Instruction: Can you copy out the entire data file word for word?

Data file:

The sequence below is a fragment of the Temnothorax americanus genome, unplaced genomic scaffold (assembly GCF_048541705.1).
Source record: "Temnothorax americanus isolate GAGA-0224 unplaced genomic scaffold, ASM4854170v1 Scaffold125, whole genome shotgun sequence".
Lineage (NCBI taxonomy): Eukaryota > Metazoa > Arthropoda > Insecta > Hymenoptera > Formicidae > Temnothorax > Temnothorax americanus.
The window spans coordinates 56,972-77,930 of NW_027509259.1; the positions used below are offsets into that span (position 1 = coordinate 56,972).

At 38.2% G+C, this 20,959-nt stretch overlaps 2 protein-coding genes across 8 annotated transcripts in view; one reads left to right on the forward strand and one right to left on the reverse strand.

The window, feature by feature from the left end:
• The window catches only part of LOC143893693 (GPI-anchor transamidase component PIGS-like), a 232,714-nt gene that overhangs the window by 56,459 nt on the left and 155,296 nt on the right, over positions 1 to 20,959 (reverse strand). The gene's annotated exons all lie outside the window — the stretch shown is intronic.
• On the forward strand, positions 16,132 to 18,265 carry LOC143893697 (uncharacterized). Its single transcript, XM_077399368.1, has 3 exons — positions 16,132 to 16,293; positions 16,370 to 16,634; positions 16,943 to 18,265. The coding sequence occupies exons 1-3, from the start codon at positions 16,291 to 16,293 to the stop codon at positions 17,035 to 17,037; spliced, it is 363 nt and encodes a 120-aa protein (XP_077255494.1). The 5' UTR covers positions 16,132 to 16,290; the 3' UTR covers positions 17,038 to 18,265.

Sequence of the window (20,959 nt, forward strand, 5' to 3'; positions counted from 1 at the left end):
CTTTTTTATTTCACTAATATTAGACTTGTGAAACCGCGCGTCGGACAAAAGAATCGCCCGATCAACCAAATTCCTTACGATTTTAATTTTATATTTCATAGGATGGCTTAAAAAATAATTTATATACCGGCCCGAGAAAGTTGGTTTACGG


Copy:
The sequence below is a fragment of the Temnothorax americanus genome, unplaced genomic scaffold (assembly GCF_048541705.1).
Source record: "Temnothorax americanus isolate GAGA-0224 unplaced genomic scaffold, ASM4854170v1 Scaffold125, whole genome shotgun sequence".
Lineage (NCBI taxonomy): Eukaryota > Metazoa > Arthropoda > Insecta > Hymenoptera > Formicidae > Temnothorax > Temnothorax americanus.
The window spans coordinates 56,972-77,930 of NW_027509259.1; the positions used below are offsets into that span (position 1 = coordinate 56,972).

At 38.2% G+C, this 20,959-nt stretch overlaps 2 protein-coding genes across 8 annotated transcripts in view; one reads left to right on the forward strand and one right to left on the reverse strand.

The window, feature by feature from the left end:
• The window catches only part of LOC143893693 (GPI-anchor transamidase component PIGS-like), a 232,714-nt gene that overhangs the window by 56,459 nt on the left and 155,296 nt on the right, over positions 1 to 20,959 (reverse strand). The gene's annotated exons all lie outside the window — the stretch shown is intronic.
• On the forward strand, positions 16,132 to 18,265 carry LOC143893697 (uncharacterized). Its single transcript, XM_077399368.1, has 3 exons — positions 16,132 to 16,293; positions 16,370 to 16,634; positions 16,943 to 18,265. The coding sequence occupies exons 1-3, from the start codon at positions 16,291 to 16,293 to the stop codon at positions 17,035 to 17,037; spliced, it is 363 nt and encodes a 120-aa protein (XP_077255494.1). The 5' UTR covers positions 16,132 to 16,290; the 3' UTR covers positions 17,038 to 18,265.

Sequence of the window (20,959 nt, forward strand, 5' to 3'; positions counted from 1 at the left end):
CTTTTTTATTTCACTAATATTAGACTTGTGAAACCGCGCGTCGGACAAAAGAATCGCCCGATCAACCAAATTCCTTACGATTTTAATTTTATATTTCATAGGATGGCTTAAAAAATAATTTATATACCGGCCCGAGAAAGTTGGTTTACGG